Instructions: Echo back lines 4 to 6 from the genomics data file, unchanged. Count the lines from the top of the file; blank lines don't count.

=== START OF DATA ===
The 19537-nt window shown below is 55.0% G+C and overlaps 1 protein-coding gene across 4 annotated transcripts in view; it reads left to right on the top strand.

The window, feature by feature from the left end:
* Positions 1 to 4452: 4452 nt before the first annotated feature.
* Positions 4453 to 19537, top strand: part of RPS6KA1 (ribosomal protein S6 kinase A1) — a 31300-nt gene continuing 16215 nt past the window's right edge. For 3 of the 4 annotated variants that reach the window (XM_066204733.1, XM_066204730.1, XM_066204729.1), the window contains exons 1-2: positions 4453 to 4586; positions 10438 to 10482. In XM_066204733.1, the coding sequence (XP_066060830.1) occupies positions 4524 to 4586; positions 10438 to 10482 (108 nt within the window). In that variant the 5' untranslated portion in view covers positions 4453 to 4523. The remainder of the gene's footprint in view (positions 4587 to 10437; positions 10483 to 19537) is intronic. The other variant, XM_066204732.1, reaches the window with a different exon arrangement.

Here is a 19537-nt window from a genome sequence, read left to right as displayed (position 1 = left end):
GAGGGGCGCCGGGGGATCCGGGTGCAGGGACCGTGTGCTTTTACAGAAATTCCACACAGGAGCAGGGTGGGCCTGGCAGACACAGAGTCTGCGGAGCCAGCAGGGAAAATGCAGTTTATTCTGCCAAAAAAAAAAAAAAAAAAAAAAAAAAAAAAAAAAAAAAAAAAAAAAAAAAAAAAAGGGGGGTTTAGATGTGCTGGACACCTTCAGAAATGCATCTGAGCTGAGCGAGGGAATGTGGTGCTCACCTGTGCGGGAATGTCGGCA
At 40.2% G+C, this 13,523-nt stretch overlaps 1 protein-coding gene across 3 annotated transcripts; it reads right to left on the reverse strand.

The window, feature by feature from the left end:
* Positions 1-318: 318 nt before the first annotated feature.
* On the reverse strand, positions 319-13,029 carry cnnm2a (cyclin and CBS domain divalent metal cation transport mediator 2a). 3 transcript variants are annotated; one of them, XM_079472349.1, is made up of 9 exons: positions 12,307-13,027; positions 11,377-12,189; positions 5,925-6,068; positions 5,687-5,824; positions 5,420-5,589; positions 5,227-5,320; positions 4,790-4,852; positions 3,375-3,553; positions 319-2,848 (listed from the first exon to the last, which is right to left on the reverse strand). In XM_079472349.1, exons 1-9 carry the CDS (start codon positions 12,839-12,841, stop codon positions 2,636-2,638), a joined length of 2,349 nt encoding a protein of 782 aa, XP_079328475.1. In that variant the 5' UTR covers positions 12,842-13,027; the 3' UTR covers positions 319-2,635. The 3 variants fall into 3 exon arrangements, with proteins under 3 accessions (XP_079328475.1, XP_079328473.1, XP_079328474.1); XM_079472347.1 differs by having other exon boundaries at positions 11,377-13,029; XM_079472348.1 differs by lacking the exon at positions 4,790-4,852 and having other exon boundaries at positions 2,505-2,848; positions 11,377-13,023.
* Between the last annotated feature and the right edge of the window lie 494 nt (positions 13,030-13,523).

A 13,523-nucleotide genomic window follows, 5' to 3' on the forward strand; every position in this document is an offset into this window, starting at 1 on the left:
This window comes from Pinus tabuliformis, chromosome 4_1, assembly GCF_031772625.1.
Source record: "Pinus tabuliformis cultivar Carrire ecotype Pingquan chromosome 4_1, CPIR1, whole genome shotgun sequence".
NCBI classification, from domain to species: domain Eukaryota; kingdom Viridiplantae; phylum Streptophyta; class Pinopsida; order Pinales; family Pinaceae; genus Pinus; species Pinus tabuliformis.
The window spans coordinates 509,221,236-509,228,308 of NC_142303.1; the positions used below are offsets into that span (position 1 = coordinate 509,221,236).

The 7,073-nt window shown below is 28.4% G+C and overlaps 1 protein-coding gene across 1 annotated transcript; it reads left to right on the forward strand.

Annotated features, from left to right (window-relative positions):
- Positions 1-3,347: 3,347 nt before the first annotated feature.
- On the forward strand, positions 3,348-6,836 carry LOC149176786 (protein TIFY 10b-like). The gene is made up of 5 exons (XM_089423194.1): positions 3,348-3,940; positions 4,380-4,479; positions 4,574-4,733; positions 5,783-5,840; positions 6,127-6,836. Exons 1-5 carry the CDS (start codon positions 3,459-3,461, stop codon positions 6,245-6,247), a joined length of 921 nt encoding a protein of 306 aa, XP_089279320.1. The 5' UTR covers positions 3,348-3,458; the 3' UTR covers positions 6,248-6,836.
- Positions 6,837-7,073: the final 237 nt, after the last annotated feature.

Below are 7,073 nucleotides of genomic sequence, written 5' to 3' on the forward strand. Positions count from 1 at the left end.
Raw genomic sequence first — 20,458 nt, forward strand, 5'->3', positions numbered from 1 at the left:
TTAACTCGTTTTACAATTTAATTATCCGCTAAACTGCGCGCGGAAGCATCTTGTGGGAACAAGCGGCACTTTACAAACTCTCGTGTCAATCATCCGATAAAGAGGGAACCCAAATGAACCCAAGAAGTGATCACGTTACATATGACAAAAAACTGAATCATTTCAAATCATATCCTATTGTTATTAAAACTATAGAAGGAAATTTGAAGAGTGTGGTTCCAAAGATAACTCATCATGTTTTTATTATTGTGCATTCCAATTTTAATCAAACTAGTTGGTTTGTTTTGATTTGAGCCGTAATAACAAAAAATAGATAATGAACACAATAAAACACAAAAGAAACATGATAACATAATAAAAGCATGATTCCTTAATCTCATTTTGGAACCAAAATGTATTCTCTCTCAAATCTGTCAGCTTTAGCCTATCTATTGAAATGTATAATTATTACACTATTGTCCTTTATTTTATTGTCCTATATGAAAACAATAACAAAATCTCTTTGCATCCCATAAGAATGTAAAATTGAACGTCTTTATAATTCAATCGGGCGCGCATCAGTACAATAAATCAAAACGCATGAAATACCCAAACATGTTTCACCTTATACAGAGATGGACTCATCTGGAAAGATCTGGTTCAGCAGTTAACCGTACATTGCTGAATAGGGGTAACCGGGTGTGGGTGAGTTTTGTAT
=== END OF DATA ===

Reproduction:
* Positions 4453 to 19537, top strand: part of RPS6KA1 (ribosomal protein S6 kinase A1) — a 31300-nt gene continuing 16215 nt past the window's right edge. For 3 of the 4 annotated variants that reach the window (XM_066204733.1, XM_066204730.1, XM_066204729.1), the window contains exons 1-2: positions 4453 to 4586; positions 10438 to 10482. In XM_066204733.1, the coding sequence (XP_066060830.1) occupies positions 4524 to 4586; positions 10438 to 10482 (108 nt within the window). In that variant the 5' untranslated portion in view covers positions 4453 to 4523. The remainder of the gene's footprint in view (positions 4587 to 10437; positions 10483 to 19537) is intronic. The other variant, XM_066204732.1, reaches the window with a different exon arrangement.

Here is a 19537-nt window from a genome sequence, read left to right as displayed (position 1 = left end):
GAGGGGCGCCGGGGGATCCGGGTGCAGGGACCGTGTGCTTTTACAGAAATTCCACACAGGAGCAGGGTGGGCCTGGCAGACACAGAGTCTGCGGAGCCAGCAGGGAAAATGCAGTTTATTCTGCCAAAAAAAAAAAAAAAAAAAAAAAAAAAAAAAAAAAAAAAAAAAAAAAAAAAAAAAGGGGGGTTTAGATGTGCTGGACACCTTCAGAAATGCATCTGAGCTGAGCGAGGGAATGTGGTGCTCACCTGTGCGGGAATGTCGGCA